Iraq: Bush Says Hussein Capture Closes 'Dark And Painful Era'
Washington, 14 December 2003 (RFE/RL) -- U.S. President George W. Bush today said the capture of former Iraqi President Saddam Hussein marks the end of what he called a "dark and painful era" for Iraq.
Speaking at the White House, Bush said the former dictator will now "face the justice he denied to millions." He said Iraqis no longer have to worry about Hussein's possible return to power.
"I have a message for the Iraqi people: you will not have to fear the rule of Saddam Hussein ever again," Bush said.
Bush said Hussein's capture is essential to the emergence of a free Iraq. But he said the capture does not mean the end of violence in Iraq.
U.S. officials in Iraq earlier today announced that Hussein had been captured and taken into custody in a raid near his hometown of Tikrit. U.S. forces found the former dictator in a tiny underground hideout beside a two-room shack. Two other Iraqis, whose identities have not been revealed, were captured in the operation.
Speaking earlier at a Baghdad press conference, L. Paul Bremer, the U.S. civilian administrator in Iraq, confirmed that U.S. forces captured deposed Iraqi President Saddam Hussein yesterday.
"We got him," Bremer said at the news conference, prompting claps and cheers from some members of the audience. Bremer told a news conference "This is a great day in Iraq's history.... [The] tyrant is a prisoner."
In Baghdad, there were street celebrations with many people firing guns into the air.
The top U.S. military commander in Iraq, Lieutenant General Ricardo Sanchez, said they had received positive identification from a number of sources. According to Sanchez, Hussein was captured in a cellar in the town of Al-Dawr, which is about 15 kilometers south of Hussein's hometown Tikrit.
A video showing Hussein's hiding place and the former Iraqi president receiving a medical examination was shown. Sanchez said Hussein is currently under U.S. custody and at an undisclosed location.
Sanchez said that U.S. forces were acting on intelligence but refused to confirm whether any reward had been paid.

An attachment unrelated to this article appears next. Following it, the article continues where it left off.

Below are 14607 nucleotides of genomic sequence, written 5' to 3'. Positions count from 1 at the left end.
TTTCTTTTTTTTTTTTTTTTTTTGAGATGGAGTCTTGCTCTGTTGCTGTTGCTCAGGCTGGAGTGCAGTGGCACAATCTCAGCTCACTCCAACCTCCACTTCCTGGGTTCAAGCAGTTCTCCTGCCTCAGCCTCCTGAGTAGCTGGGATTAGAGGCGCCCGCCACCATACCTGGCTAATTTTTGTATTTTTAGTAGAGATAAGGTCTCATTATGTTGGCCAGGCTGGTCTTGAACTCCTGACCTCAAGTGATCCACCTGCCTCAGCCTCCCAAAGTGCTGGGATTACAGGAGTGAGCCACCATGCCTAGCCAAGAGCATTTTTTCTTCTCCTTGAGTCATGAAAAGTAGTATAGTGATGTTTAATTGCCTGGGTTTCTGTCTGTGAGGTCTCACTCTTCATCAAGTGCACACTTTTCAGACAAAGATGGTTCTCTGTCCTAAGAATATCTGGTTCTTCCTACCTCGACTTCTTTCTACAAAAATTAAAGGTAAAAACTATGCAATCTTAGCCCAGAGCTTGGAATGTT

Earlier today the U.S. Defense Department said it could not confirm the arrest reports.
Iraqis and their neighbors in the Middle East are welcoming the capture of Hussein as a step forward for the region.
The current head of the U.S.-backed Iraqi Governing Council, Abd al-Aziz al-Hakim, said Hussein's capture is significant not only for the Iraqi people, but for everyone, because Hussein had committed crimes against humanity during his rule.
"This is a great day for humanity, not just for the Iraqi people. This is a great day for all of us who are lovers of peace, because this criminal has committed atrocities against humanity and not just against the Iraqi people," al-Hakim said.
In Kuwait, which was invaded by Iraq in 1990, Information Minister Mohammed Abulhassan told the AFP news agency that, "the whole world has been waiting to see the arrest of this tyrant."
The Arab League and Jordan also welcomed Hussein's capture as an important step toward Iraq's stabilization.
British Prime Minister Tony Blair said the arrest "removes the shadow" of Hussein's possible return to power.
"Saddam [Hussein] has gone from power. He won't be coming back. That, the Iraqi people now know. And it is they who will decide his fate," Blair said.
German Chancellor Gerhard Schroeder, an opponent of the Iraq war, congratulated U.S. President George W. Bush on the military operation and said he hopes the capture will help international efforts to stabilize Iraq.
A spokeswoman for French President Jacques Chirac, Catherine Colonna, said the president "is rejoicing in the arrest of Saddam Hussein." She said that Chirac, who also opposed the war, believes the arrest "will allow the Iraqis to recover control of their fate in a sovereign Iraq."
Spanish Foreign Minister Ana Palacio called the arrest a great day for the liberty of the Iraqi people. She said that "the terrible shadow of this bloody dictator is going to vanish and the quality of their liberty will be enhanced."
The prime ministers of Australia and Belgium each said the arrest will help the stabilization and reconstruction of Iraq.
In other news, Iraqi police say the car bomb which exploded this morning at a police station in a town west of Baghdad killed at least 17 people and wounded at least 30 more. Officials say that many of the victims are police officers.
The attack in Khaldiyah, about 80 kilometers west of Baghdad, occurred near the main police station.
For more stories on Iraq, see Post-Saddam Iraq.
Copyright (c) 2003. RFE/RL, Inc. Reprinted with the permission of Radio Free Europe/Radio Liberty, 1201 Connecticut Ave., N.W. Washington DC 20036. www.rferl.org
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